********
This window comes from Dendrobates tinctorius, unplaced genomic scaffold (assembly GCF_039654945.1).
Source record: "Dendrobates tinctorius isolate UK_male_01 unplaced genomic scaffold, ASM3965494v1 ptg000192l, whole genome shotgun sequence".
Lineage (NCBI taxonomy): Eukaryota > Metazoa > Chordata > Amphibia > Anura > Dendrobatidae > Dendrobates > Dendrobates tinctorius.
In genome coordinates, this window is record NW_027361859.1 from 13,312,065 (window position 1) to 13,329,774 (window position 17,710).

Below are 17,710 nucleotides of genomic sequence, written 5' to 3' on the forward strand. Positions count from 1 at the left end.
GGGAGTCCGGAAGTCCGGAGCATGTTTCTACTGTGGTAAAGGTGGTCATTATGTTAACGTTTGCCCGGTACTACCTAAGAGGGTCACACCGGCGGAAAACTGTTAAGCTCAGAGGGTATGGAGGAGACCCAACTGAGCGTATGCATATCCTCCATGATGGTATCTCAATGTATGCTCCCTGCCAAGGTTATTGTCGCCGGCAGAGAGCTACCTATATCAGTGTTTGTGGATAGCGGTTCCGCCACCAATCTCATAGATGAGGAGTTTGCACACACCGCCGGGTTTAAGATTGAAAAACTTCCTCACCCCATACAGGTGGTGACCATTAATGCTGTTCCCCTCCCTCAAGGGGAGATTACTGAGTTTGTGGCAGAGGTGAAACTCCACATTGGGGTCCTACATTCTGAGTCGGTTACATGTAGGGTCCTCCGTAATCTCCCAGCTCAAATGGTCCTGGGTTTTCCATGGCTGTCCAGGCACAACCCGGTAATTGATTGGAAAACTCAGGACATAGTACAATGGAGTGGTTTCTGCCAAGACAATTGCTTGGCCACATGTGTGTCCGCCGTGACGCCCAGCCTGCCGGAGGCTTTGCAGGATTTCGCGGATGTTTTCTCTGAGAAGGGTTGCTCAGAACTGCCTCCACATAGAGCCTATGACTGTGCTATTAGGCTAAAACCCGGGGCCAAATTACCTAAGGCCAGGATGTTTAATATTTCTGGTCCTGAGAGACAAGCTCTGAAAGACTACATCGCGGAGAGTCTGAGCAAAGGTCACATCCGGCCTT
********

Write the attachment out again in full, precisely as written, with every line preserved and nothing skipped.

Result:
This window comes from Dendrobates tinctorius, unplaced genomic scaffold (assembly GCF_039654945.1).
Source record: "Dendrobates tinctorius isolate UK_male_01 unplaced genomic scaffold, ASM3965494v1 ptg000192l, whole genome shotgun sequence".
Lineage (NCBI taxonomy): Eukaryota > Metazoa > Chordata > Amphibia > Anura > Dendrobatidae > Dendrobates > Dendrobates tinctorius.
In genome coordinates, this window is record NW_027361859.1 from 13,312,065 (window position 1) to 13,329,774 (window position 17,710).

Below are 17,710 nucleotides of genomic sequence, written 5' to 3' on the forward strand. Positions count from 1 at the left end.
GGGAGTCCGGAAGTCCGGAGCATGTTTCTACTGTGGTAAAGGTGGTCATTATGTTAACGTTTGCCCGGTACTACCTAAGAGGGTCACACCGGCGGAAAACTGTTAAGCTCAGAGGGTATGGAGGAGACCCAACTGAGCGTATGCATATCCTCCATGATGGTATCTCAATGTATGCTCCCTGCCAAGGTTATTGTCGCCGGCAGAGAGCTACCTATATCAGTGTTTGTGGATAGCGGTTCCGCCACCAATCTCATAGATGAGGAGTTTGCACACACCGCCGGGTTTAAGATTGAAAAACTTCCTCACCCCATACAGGTGGTGACCATTAATGCTGTTCCCCTCCCTCAAGGGGAGATTACTGAGTTTGTGGCAGAGGTGAAACTCCACATTGGGGTCCTACATTCTGAGTCGGTTACATGTAGGGTCCTCCGTAATCTCCCAGCTCAAATGGTCCTGGGTTTTCCATGGCTGTCCAGGCACAACCCGGTAATTGATTGGAAAACTCAGGACATAGTACAATGGAGTGGTTTCTGCCAAGACAATTGCTTGGCCACATGTGTGTCCGCCGTGACGCCCAGCCTGCCGGAGGCTTTGCAGGATTTCGCGGATGTTTTCTCTGAGAAGGGTTGCTCAGAACTGCCTCCACATAGAGCCTATGACTGTGCTATTAGGCTAAAACCCGGGGCCAAATTACCTAAGGCCAGGATGTTTAATATTTCTGGTCCTGAGAGACAAGCTCTGAAAGACTACATCGCGGAGAGTCTGAGCAAAGGTCACATCCGGCCTT